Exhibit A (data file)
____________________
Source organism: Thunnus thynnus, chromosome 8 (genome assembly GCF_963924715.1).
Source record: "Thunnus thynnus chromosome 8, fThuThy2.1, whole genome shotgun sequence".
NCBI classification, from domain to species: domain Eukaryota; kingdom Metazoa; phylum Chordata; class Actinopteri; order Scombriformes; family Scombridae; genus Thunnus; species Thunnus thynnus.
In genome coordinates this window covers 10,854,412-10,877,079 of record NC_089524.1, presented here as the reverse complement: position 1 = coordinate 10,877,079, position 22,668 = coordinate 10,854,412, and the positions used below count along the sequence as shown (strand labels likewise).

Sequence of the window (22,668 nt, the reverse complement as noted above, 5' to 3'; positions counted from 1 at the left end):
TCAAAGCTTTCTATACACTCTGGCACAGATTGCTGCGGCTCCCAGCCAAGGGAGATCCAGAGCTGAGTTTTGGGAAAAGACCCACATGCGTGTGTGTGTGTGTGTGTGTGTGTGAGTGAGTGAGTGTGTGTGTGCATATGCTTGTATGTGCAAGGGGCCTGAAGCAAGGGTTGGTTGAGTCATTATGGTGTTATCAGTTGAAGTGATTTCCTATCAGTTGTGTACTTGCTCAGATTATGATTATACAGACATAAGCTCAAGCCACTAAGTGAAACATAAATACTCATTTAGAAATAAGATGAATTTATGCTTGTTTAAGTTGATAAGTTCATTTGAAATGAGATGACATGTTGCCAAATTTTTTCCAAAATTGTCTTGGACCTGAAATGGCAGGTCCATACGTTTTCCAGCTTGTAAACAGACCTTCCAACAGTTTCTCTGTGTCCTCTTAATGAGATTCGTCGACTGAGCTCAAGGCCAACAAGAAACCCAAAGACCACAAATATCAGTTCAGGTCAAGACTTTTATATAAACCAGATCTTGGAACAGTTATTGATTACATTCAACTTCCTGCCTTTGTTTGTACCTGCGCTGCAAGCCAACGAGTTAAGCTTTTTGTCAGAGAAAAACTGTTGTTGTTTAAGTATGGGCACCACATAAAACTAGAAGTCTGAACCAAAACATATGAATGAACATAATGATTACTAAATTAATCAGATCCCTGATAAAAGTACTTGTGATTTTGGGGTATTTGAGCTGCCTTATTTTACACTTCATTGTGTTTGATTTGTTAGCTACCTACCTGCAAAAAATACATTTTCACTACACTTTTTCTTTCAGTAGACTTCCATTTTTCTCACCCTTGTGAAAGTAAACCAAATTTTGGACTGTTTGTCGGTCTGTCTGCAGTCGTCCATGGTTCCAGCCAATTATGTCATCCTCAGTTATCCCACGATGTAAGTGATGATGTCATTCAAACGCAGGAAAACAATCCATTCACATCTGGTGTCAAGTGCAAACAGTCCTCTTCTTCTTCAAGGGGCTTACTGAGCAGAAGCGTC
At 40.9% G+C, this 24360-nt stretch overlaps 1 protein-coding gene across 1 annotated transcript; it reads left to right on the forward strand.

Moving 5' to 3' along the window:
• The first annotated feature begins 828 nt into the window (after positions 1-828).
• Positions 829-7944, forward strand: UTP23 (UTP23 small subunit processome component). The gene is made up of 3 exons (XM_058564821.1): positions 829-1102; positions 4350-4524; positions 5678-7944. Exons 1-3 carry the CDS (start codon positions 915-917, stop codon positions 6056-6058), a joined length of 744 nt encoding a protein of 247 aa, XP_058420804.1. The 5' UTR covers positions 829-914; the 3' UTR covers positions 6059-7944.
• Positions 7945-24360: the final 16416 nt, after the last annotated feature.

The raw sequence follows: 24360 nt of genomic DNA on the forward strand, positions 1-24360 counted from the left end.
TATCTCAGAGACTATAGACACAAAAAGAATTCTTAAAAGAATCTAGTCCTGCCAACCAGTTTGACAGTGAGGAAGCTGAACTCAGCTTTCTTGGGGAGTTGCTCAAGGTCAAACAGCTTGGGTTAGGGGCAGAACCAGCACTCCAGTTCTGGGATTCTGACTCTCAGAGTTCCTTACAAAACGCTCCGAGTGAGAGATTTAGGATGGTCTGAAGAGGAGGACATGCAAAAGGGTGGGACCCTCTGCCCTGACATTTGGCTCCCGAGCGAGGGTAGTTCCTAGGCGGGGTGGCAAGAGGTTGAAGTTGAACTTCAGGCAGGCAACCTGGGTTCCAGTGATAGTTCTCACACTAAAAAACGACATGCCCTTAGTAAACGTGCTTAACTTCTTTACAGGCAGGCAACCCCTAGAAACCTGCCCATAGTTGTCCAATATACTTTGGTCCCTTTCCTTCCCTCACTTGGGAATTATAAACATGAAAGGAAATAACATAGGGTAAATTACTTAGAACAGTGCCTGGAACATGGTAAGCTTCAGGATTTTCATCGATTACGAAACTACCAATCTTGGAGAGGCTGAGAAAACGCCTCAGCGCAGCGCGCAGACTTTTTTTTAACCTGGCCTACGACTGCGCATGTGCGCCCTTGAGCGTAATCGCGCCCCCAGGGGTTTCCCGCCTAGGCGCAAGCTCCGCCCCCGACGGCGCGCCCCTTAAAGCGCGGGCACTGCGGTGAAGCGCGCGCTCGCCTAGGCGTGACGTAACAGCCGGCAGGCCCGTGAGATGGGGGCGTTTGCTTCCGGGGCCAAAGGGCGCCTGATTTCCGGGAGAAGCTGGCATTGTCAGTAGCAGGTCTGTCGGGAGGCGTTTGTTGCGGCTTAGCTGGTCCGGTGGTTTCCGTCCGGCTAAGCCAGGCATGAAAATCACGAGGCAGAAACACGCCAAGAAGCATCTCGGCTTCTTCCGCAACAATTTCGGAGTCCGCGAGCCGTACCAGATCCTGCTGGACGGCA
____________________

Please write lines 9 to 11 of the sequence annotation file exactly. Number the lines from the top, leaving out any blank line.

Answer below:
• The first annotated feature begins 828 nt into the window (after positions 1-828).
• Positions 829-7944, forward strand: UTP23 (UTP23 small subunit processome component). The gene is made up of 3 exons (XM_058564821.1): positions 829-1102; positions 4350-4524; positions 5678-7944. Exons 1-3 carry the CDS (start codon positions 915-917, stop codon positions 6056-6058), a joined length of 744 nt encoding a protein of 247 aa, XP_058420804.1. The 5' UTR covers positions 829-914; the 3' UTR covers positions 6059-7944.
• Positions 7945-24360: the final 16416 nt, after the last annotated feature.